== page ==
From Russia with love

Saint PetersburgIn our last issue we explored the notion that the Euro would unseat the dollar. This is not a new concept. It is one that the doom and gloomers have talked about since the inception of the Euro. But while they have been fretting over the Euro, other threats have emerged, such as the Gold dinar. Not to be outdone, the Russian ruble has decided to make a run for the dollar’s glory. Its main cheerleader is the President of Russia. He announced his plan to the world in his annual state of the nation address. Russian President Vladimir Putin trumpeted his intention to make the ruble freely convertible on the open market. Further, he vowed to set up a means for oil and gas to be traded for rubles on an internal Russian exchange.

For those who are not students of Russian history, the ruble has one of the worst reputations for financial integrity as far as international redeemability is concerned. Russia has defaulted on their foreign debt so many times before that it is almost a cliché. So it came as a mild shock to many monetary observers when Putin said Russia’s currency should be fully convertible by July. This new timetable is just days before Russia is to host July’s Group of Eight summit in St. Petersburg and six months ahead of the January 1, 2007 deadline delineated in Putin’s aforementioned state of the nation speech. In a bid to set large parameters that clearly cut into the Dollar’s traditional role as the world currency of choice The Russian president declared, “The ruble must become a more widespread means of international transactions.” Notice the emphasis on “international transactions”.

This is the real prize for Russia. It is also in the best interest of Russia to develop its own internal capital markets, instead of relying on the Fed driven New York money center banks to fuel their expansion. Mr. Putin seems to recognize this. He said, “To this end, we need to open a stock exchange in Russia to trade in oil, gas, and other goods to be paid for in rubles.” Our goods are traded in global markets. Why aren’t they traded in Russia? Part of this had to do with the horrible reputation of the ruble. Even the most fervent Russian would rid himself of rubles as fast as he obtained them. And restrictions on currency movements made it a crime to protect oneself against devaluation.

The official decision to eliminate these currency restrictions is certainly viewed as a symbol of the remarkable turnaround in Russia’s fortunes. Compare the country’s recent financial collapse and ruble devaluation in 1998 with its current state of economic euphoria. The Russian government is now running enormous budget surpluses. It is also enjoying a renaissance of investment activity. It appears that Russia is prepared and positioned to take advantage of the benefits of all of this extra revenue. Without gushing too openly, this is quite a turnaround for the once maligned Russia and its ridiculed ruble. Their currency is stronger now than it has ever been. This is a stark contrast to the infamous 1922 revaluation when 1 “new” ruble was given for every 10,000 “old” rubles turned in by note holders. Following such a dramatic loss of purchasing power, international exchanges would not take rubles at any price. As if this were not a dramatic enough death knell, in 1947 the Soviet government implemented a further revaluation of the currency to reduce the amount of money in circulation. Rubles were revalued at one tenth of their 1922 face value, making that an effective and unbearable 100,000 to 1 revaluation. Needless to say this was the proverbial straw that broke the camel’s back. International investors left the ruble and Russia in disgust and never returned.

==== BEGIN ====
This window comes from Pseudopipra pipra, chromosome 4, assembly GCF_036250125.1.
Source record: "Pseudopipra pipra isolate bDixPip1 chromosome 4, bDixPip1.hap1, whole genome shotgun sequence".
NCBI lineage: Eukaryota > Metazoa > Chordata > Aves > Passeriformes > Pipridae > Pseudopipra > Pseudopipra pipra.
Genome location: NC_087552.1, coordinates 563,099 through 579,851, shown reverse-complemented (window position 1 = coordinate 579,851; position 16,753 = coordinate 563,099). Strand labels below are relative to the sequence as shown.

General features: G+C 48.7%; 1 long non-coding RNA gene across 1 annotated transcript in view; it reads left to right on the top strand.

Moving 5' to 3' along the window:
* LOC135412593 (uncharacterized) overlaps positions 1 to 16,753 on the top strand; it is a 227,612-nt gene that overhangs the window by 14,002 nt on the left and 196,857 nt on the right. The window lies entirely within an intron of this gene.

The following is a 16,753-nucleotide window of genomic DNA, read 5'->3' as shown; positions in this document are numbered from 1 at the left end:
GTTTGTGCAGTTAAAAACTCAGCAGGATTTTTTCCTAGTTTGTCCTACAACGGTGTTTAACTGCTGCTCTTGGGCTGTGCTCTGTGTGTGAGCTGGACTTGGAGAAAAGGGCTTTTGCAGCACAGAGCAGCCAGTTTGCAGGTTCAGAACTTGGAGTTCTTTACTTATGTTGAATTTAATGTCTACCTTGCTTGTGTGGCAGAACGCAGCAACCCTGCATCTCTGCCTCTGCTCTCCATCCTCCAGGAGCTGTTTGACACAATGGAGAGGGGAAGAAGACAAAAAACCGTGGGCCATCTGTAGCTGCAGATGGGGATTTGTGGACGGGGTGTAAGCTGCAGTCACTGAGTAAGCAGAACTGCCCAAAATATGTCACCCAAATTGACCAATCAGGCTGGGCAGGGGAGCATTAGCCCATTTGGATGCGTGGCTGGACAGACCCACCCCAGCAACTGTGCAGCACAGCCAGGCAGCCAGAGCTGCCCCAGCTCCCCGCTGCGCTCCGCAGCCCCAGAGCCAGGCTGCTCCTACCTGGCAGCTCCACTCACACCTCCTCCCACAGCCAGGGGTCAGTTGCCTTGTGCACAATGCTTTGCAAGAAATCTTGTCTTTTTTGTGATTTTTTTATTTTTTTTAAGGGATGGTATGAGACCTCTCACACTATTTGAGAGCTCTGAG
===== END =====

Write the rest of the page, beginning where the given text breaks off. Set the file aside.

That is until now. Many people are aware of Russia’s substantial oil reserves. Lukoil, Yukos, and other major Russian oil companies have recently partnered with mainstream international oil companies to fully exploit Russian oil stocks. Couple that with soaring oil prices and you have the recipe for an economic powerhouse. This has contributed tens of billions of dollars each year in extra trade revenue. Investors are flocking to Russia, and coincidentally the government has been employing a much more conservative fiscal policy by paying off debts and building up foreign currency reserves. These reserves have increased 15 fold since 1998, from $15 billion to a figure surpassing $225 billion in 2006. We have characterized the ordinary Russian’s desire to own dollars as insatiable. In our 1996 book, The Secret World of Money, we described how 2/3 of the total supply of United States one hundred dollar bills were circulating in Russia. The reversal has been dramatic. Russians are now shunning dollars in favor of their own ruble. Economists have suggested that the dollar will fall as low as 15 rubles. In May, the dollar settled below 27 rubles for the first time in 6 years. Public confidence in the ruble is steadily rising. Ruble denominated bank deposits, have increased from $12 billion in 1998 to $53 billion today.

If Russia’s economy continues to develop at its present rate, international interest in trading rubles is sure to rise. Longer term, maybe the ruble has greater things in store. The way the United States Dollar has been sinking has caused many to speculate that the ruble will become a reserve currency the way the dollar has. No one can ignore this possibility. Russia and the ruble have both come a long way.

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